How To Stop Getting So Hot While Sleeping

It is important to get a good night's sleep.It's a common problem, and one that can cause restless legs or sleep loss.You can sleep better if you follow a few tricks and tips.

Step 1: You can use air conditioning.

If you have an air conditioner, use it to keep your room cool.A portable window unit or central air will do the trick.The ideal sleeping temperature for most people is between 60 and 70 F.It's a little cooler at night.If you like to keep your home warm during the day, adjust the temperature at night to make it cooler.Don't forget to set your thermostat so that it adjusts to a warmer temperature when you wake up in the morning.

Step 2: Fans can be used.

A fan is the next best option if you don't have air conditioning.You can pull hot air away from you with a fan, create a cross breeze and increase circulation.If you own a ceiling fan, set it so that the blades turn clockwise.This will help pull the hot air away from your bed.Put a box fan in an open window if it's cooler outside than in your room.If you have two windows on opposite walls, multiple fans can be used to create a nice cross breeze.A pile of ice cubes can be placed in front of a fan to create an old school air conditioner.Make sure to use a large bowl or pan so that the water has a place to go when the ice is gone.

Step 3: Don't let the sun out.

Keep your blinds closed on hot days to keep your bedroom cool.When it's time for bed, a dark room will be much cooler.If the sun makes your room unbearably hot in the summer, thermal blinds or shades might be a good investment.They will help prevent drafts in the winter.You might want to consider planting trees near your bedroom windows to give yourself some shade.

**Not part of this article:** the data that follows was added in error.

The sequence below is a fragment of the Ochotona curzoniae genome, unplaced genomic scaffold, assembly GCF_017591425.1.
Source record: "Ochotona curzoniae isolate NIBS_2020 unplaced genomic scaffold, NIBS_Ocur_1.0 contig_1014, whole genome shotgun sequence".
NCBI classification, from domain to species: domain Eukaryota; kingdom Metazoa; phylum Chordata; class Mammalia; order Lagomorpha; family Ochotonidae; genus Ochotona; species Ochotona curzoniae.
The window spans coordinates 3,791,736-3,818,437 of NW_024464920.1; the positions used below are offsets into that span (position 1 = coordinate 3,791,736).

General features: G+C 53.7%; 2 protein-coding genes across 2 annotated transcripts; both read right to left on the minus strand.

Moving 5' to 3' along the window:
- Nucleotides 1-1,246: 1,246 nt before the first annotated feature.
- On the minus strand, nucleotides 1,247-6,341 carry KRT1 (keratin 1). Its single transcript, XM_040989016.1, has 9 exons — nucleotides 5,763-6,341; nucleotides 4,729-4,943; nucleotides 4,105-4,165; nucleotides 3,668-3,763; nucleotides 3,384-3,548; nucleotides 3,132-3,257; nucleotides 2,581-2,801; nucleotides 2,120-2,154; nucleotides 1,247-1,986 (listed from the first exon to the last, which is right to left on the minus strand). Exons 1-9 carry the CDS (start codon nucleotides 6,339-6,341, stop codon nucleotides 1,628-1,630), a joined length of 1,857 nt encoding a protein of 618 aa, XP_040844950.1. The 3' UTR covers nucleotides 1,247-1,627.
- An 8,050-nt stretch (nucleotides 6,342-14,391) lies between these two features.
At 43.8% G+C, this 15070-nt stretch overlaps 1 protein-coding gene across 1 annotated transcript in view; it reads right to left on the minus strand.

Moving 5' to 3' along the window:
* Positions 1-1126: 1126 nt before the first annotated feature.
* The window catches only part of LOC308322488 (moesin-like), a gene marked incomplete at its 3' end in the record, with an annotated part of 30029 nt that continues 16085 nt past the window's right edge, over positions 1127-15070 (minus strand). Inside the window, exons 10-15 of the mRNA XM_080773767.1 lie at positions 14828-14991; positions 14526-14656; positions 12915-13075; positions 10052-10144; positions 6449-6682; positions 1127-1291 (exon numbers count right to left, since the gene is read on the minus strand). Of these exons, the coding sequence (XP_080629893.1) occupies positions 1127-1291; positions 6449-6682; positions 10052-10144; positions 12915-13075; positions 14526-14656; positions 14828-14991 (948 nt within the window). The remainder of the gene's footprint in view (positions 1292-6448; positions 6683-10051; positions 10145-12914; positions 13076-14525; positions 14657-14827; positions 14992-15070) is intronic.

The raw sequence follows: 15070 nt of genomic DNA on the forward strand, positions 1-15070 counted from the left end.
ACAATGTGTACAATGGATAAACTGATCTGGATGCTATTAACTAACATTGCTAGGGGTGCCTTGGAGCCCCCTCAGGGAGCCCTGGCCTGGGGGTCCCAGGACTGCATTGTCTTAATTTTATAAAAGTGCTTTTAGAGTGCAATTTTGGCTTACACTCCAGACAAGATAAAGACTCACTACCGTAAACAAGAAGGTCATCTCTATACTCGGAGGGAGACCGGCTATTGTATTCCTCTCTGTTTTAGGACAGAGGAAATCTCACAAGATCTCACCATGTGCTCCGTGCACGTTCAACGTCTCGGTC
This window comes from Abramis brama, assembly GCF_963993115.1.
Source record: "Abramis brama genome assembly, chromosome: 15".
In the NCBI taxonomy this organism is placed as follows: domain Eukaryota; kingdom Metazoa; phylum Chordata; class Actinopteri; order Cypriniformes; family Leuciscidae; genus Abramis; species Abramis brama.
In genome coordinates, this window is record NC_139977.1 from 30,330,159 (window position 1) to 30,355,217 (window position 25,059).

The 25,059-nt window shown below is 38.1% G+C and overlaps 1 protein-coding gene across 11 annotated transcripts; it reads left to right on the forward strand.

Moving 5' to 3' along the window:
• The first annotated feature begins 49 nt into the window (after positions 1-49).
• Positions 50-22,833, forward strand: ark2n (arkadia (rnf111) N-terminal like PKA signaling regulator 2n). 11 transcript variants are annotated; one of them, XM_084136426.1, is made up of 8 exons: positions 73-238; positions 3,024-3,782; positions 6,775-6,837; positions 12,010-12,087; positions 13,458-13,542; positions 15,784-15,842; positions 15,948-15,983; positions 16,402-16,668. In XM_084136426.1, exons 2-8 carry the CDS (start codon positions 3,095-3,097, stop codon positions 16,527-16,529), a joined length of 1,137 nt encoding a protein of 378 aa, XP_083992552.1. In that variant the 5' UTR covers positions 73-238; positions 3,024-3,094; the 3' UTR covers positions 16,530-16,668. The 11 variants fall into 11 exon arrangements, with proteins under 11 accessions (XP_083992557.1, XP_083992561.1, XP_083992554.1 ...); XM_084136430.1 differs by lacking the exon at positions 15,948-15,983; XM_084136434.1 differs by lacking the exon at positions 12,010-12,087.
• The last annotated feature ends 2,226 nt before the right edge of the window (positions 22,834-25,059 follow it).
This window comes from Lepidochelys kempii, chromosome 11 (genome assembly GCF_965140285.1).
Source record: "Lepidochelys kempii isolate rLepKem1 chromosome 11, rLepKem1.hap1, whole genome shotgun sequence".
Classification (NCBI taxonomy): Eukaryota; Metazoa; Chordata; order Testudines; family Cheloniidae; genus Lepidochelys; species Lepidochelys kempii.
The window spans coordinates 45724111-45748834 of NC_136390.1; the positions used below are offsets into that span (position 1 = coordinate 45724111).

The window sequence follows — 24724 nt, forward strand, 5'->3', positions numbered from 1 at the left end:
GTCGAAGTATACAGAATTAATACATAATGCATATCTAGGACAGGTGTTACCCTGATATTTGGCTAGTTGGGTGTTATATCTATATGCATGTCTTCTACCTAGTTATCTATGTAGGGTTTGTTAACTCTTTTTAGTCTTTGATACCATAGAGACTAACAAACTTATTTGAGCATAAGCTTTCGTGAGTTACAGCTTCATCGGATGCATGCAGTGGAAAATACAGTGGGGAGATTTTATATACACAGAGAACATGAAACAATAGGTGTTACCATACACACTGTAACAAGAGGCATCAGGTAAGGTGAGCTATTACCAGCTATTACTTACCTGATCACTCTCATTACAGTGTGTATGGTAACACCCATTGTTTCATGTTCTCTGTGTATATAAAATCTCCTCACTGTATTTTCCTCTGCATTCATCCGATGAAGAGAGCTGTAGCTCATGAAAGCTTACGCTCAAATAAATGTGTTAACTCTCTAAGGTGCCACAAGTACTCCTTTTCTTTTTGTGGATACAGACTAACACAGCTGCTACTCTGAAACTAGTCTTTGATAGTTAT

Step 4: Sleep upstairs.

The second floor of your home is usually warmer than the first floor.If you live in a two story house and you can't get your second floor bedroom cool enough on hot nights, consider setting up a sleeping area on the main level.

Step 5: Make sure your covers are adjusted.

It's possible to use the same quilt or comforter year-round.If you find yourself waking up hot when you sleep, your covers may be too heavy.

Step 6: You should change your sheets.

The heat in the bed with you can be caused by the fabrics that don't breath.Use cotton sheets instead of these materials.They will allow better circulation, which will help cool you off.

Step 7: You need to change your pillow.

Down pillows can cause your body to heat up.A buckwheat pillow is a different kind of pillow.The material allows more air to reach your head while you sleep, even though it is a little less comfortable.

Step 8: It is a good idea to bring something cold to bed.

Bring a frozen water bottle or a cold compress to your bed in order to make it nice and cool.There are many ways to cool your bed.You can put your sheets and pillowcases in the fridge or freezer a few hours before bed.Put the chilled sheets on your bed when you are ready to sleep.The material will keep you cool while you sleep.Try placing a cold compress on your pulse points.A bag of frozen vegetables can be used.As you heat up, this will help reduce your heart rate by cooling your core temperature.If you don't want to be too cold, you can put a damp sheet on your bed.It is possible to mist your body with water.If you can open a window, this will work.pillows and mattress pads that are designed to keep your bed at the ideal temperature for sleeping are some of the high-tech cooling devices on the market.

Step 9: You can try an alternative bed.

If there is nothing you can do to make your bed cooler on hot nights, you might want to sleep in a hammock or a cot.Both of these will increase the air flow to your skin, which will cool you down as you sleep.They are usually lower to the ground than most beds, which will keep you away from the hot air.